Circle of Care

Many medical professionals are involved in the care of your loved one in
each of our patient care units. Each has specific skills and plays an
important role throughout the recovery process. All of our specialists
work together as a team that focuses on coordination of quality care,
compassion for the patient, and support for the family.


Upon admission each patient is assigned a Primary Attending Physician and a
Resident Team. Because many of our attending physicians perform surgery
and see patients in the office, their schedules vary. This affects when
they can examine patients in the hospital. Resident Physicians and
Neurointensivists provide 24-hour care and report to the Attending the
patient’s status and any changes. The Attending “rounds” daily with the
NSICU team to discuss events and evaluate treatment changes that may
improve the patient’s outcome. We encourage families to maintain a
relationship with the Neurointensivist by scheduling appointments through
the Unit Coordinator.

Our neuroscience nurses are specially trained to care for neurological
patients. Nurses are assigned to one or two patients in order to provide a
constant, high level of care. Shift changes occur between 7:00 and 8:00 am
and again between 7:00 and 8:00 pm. We ask that the family spokesperson limit
calling during these times so that transition of care can occur without


Physician (Attending): diagnoses illness, develops a treatment plan and
directs the patient care team.

Physician (Resident): under direction of the Attending, provides
in-hospital 24-hour care, orders tests, examines the patients, performs
procedures and prescribes medications.

Neurointensivist: an Attending Physician who specializes in caring
for critically ill patients and manages the ICU; responsible for all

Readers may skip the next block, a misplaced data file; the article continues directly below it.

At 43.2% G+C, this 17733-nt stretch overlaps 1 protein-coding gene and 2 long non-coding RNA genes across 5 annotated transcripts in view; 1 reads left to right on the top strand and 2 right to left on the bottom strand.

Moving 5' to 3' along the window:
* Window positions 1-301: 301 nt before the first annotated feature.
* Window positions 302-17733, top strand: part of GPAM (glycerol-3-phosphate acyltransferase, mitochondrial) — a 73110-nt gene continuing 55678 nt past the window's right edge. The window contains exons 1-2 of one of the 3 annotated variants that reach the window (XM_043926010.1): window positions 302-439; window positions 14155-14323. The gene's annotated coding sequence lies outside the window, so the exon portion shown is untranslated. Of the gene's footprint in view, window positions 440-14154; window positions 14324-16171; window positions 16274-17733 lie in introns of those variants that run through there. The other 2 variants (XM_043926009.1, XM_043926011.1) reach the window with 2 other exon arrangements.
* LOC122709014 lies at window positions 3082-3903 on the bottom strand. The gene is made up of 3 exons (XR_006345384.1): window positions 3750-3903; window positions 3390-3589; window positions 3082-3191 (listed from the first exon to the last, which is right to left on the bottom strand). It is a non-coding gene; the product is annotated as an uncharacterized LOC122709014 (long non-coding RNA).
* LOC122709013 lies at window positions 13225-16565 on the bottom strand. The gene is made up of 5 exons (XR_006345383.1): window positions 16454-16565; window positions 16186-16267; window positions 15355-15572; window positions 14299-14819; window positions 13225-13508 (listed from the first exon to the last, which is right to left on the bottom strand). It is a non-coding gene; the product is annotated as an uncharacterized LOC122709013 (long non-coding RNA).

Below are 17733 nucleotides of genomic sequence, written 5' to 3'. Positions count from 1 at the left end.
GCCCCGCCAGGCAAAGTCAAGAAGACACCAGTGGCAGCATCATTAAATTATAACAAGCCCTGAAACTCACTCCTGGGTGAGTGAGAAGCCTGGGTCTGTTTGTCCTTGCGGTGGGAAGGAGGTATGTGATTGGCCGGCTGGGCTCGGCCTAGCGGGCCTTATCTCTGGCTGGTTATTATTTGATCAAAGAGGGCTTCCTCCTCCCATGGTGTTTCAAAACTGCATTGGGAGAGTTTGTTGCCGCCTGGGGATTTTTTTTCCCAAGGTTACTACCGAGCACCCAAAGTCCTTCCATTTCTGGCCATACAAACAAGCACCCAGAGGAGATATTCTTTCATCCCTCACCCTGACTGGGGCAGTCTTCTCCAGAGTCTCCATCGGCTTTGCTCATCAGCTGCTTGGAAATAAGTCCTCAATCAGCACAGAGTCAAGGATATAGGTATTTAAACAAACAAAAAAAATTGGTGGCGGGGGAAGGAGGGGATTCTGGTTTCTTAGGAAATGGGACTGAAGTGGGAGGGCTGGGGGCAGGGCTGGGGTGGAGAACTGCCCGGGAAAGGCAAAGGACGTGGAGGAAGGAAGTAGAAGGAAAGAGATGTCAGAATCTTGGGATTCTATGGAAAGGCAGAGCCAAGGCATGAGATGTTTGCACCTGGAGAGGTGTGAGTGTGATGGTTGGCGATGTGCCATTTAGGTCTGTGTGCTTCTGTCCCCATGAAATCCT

patient care in the ICU.

Nurse Practitioner (NP): a nurse with advanced training who diagnoses and treats
illnesses, orders and interprets diagnostic tests and prescribes

Registered Nurse (RN): assesses the patient’s physical state, gives
medication and keeps family informed of tests and procedures.

Patient Care Assistant (PCA): works directly with the RN to help patients
with bathing, walking and eating.

Respiratory Therapist: provides treatments to help the patient breath
better and recover from anesthesia.

Pharmacist: monitors patient medications to improve outcomes (manages blood
pressure and sedation).

Physiatrist: a physical medicine and rehabilitation (PM&R) doctor who
directs the rehabilitation team.

Physical & Occupational Therapist (PT & OT): assesses physical skills,
designs exercises to strengthen muscles and instructs how to use adaptive
equipment (wheelchair, braces).

Speech Pathologist: provides therapy for language, swallowing, cognition or
memory problems.

Nutritionist: assists with dietary selection and intake.

Social Worker: provides support to patients and families, develops a
discharge plan and provides referrals to community resources.

Pastoral Care: provides spiritual ministry and family counseling.

Health Unit Coordinator (HUC): answers the phone, schedules appointments
and processes unit needs.

Environmental Service: provides a clean environment for healing.

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